TARLAC ELECTRIC, Inc. has secured regulatory approval for its 2019 to 2020 capital expenditure (capex) program for projects amounting to P300.96 million, or lower than the distribution utility’s proposed cost.

In a decision published on its website on March 2, the Energy Regulatory Commission (ERC) said that the approved amount covered the upgrading of the Maliwalo substation; and upgrading of the full supervisory control and data acquisition systems in six areas.

The capex also covered the construction of communication towers for the utility’s offices and substations; acquisition of extra servers and storage systems for its network; acquisition of additional cyber security and threat protection project and purchase of service vehicles.

Tarlac Electric previously asked the ERC to approve P304.10 million to fund its various capex projects. The commission approved a lower amount based on its own calculations of the company’s capex projects.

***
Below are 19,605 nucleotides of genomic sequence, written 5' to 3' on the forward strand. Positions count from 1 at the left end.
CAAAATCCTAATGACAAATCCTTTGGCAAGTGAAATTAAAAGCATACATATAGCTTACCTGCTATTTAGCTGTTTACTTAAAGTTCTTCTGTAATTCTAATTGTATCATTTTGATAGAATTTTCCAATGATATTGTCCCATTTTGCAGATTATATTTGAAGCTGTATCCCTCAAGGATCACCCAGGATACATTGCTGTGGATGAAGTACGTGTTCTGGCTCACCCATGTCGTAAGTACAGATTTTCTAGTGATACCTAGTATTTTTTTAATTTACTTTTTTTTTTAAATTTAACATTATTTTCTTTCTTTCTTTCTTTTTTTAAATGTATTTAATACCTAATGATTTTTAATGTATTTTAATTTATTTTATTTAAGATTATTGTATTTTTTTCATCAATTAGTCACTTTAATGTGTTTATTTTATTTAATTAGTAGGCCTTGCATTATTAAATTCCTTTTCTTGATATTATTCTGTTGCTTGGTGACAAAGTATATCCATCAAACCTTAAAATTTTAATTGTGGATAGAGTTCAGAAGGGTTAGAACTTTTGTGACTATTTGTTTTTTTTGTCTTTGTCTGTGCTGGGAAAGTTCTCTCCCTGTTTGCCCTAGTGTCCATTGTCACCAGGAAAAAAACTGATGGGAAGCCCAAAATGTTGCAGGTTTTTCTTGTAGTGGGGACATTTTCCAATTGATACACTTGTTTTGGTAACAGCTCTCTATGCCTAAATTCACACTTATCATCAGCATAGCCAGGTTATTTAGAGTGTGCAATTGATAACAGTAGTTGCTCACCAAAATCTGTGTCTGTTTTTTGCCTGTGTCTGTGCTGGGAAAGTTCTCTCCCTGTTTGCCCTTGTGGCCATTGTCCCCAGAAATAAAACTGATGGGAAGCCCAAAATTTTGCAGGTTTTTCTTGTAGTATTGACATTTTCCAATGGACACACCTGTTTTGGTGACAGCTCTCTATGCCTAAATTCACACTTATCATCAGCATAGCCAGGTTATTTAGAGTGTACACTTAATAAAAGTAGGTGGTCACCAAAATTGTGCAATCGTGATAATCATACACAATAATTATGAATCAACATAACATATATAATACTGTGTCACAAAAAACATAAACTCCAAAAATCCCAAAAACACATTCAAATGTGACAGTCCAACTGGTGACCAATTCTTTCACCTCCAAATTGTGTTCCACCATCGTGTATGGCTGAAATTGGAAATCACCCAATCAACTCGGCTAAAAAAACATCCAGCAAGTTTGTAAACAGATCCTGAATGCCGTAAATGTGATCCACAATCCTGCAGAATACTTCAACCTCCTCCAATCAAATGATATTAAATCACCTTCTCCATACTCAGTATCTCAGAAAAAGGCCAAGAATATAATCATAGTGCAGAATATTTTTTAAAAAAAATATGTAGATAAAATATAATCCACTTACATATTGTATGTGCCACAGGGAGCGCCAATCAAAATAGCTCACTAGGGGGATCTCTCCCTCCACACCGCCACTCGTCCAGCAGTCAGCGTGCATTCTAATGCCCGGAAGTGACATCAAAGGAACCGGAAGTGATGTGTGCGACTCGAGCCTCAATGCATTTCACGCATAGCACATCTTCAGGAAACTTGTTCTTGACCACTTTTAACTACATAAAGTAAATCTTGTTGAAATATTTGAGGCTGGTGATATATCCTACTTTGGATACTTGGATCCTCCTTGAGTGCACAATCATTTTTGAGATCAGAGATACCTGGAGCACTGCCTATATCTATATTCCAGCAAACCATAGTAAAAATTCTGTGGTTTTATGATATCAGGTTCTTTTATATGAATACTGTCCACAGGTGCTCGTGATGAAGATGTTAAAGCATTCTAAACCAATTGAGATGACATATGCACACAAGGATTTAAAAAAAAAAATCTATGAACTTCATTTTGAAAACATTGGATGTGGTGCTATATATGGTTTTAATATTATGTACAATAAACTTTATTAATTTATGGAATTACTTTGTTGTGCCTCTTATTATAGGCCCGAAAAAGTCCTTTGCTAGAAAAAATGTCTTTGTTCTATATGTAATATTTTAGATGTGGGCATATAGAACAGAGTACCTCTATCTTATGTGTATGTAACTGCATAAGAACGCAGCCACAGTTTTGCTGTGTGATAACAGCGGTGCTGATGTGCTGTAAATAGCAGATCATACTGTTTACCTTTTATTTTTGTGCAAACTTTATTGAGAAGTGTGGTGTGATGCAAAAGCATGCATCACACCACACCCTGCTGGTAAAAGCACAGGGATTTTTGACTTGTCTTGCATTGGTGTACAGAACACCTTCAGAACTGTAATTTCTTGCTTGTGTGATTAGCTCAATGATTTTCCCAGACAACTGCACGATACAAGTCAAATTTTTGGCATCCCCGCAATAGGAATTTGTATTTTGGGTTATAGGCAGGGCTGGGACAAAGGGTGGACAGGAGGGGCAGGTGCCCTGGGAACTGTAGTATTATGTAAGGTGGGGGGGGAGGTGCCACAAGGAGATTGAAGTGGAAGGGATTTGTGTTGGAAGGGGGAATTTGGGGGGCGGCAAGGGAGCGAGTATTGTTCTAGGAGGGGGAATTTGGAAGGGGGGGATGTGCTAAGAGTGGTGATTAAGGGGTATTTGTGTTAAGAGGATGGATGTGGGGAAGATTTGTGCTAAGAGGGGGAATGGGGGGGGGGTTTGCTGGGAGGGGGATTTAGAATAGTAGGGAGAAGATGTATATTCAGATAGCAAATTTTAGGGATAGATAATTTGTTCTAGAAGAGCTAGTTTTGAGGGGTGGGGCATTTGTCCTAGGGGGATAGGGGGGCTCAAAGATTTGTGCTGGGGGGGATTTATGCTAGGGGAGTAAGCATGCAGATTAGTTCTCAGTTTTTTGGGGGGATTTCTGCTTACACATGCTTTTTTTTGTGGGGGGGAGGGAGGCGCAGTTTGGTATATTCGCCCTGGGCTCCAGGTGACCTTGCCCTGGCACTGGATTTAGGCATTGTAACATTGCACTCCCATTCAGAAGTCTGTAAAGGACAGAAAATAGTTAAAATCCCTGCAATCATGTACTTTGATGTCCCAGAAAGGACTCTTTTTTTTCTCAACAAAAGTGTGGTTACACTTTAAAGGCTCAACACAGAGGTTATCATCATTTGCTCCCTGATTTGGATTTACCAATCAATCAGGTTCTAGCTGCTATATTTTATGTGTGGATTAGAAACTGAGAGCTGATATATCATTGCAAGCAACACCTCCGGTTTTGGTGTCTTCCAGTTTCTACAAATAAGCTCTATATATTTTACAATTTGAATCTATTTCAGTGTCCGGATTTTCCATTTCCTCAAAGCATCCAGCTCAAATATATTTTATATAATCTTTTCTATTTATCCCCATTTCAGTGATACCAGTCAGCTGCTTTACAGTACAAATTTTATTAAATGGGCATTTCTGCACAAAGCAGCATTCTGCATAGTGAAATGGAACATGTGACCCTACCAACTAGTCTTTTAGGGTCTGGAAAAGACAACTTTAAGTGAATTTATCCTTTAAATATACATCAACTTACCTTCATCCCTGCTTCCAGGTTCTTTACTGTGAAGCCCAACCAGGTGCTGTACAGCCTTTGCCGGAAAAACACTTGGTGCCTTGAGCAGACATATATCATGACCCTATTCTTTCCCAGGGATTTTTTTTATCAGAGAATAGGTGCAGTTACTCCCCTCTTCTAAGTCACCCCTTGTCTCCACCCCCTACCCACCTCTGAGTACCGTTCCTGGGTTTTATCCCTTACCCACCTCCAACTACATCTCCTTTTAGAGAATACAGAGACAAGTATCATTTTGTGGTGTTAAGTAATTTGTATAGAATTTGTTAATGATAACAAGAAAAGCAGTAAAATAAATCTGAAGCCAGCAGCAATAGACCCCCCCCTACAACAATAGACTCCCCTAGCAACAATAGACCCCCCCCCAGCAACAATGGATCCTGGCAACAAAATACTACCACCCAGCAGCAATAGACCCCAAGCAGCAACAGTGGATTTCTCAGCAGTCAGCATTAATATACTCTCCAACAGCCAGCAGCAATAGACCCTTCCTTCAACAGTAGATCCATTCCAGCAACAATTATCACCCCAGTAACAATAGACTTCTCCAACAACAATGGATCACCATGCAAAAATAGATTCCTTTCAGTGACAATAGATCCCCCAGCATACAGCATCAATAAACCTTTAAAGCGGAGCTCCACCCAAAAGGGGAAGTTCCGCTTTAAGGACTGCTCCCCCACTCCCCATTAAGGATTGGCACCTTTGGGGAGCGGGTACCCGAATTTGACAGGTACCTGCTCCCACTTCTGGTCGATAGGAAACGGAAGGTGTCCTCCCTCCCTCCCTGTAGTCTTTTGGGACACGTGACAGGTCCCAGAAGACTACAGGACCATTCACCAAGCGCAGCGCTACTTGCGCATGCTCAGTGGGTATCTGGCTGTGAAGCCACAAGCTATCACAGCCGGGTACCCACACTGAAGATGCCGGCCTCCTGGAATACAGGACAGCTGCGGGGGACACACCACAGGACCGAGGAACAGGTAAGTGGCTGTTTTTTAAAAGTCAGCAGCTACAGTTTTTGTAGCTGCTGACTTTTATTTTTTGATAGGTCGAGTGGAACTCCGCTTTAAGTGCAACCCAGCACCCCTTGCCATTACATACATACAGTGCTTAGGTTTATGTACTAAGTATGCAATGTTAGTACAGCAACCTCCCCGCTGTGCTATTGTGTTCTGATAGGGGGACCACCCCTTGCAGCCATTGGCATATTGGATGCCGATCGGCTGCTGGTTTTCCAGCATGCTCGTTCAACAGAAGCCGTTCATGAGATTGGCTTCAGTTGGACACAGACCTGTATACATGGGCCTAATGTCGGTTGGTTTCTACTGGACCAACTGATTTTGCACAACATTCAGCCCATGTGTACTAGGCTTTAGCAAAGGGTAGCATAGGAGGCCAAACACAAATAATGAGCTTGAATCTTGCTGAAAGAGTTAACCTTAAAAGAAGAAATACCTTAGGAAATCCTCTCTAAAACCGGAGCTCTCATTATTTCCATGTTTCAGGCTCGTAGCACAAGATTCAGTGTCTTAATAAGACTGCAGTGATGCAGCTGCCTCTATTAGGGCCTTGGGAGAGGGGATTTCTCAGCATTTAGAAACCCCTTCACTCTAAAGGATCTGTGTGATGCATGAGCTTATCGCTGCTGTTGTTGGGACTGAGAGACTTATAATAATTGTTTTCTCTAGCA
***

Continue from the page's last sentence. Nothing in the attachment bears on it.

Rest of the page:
Based on the approved project costs, the ERC directed Tarlac Electric to pay around P2.26 million in permit fees.

The decision was signed by ERC Chairperson and Chief Executive Officer Agnes VST Devanadera and two commissioners on Dec. 16, 2020. The decision was promulgated on Tuesday.

On Nov. 20, 2020, Tarlac Electric said that it was looking to raise P603.75 million in a public offering to comply with requirements under its legislative franchise. The firm earlier said in a prospectus that it wanted to register four million issued and outstanding common shares, from which it will offer 1.75 million shares at P345 apiece.

Tarlac Electric is a private electric distribution utility that has been supplying electric power to residentials and commercial establishments for over 70 years. In 2018, it reported a peak demand of 79,900 kilowatt, and a customer base of about 80,000.

Distribution utilities are obliged to provide services and connections to customers within their franchise area. They must upgrade and expand their facilities to meet growing customer demand. The ERC ensures that the pass-through costs sought by utilities are justified. — Angelica Y. Yang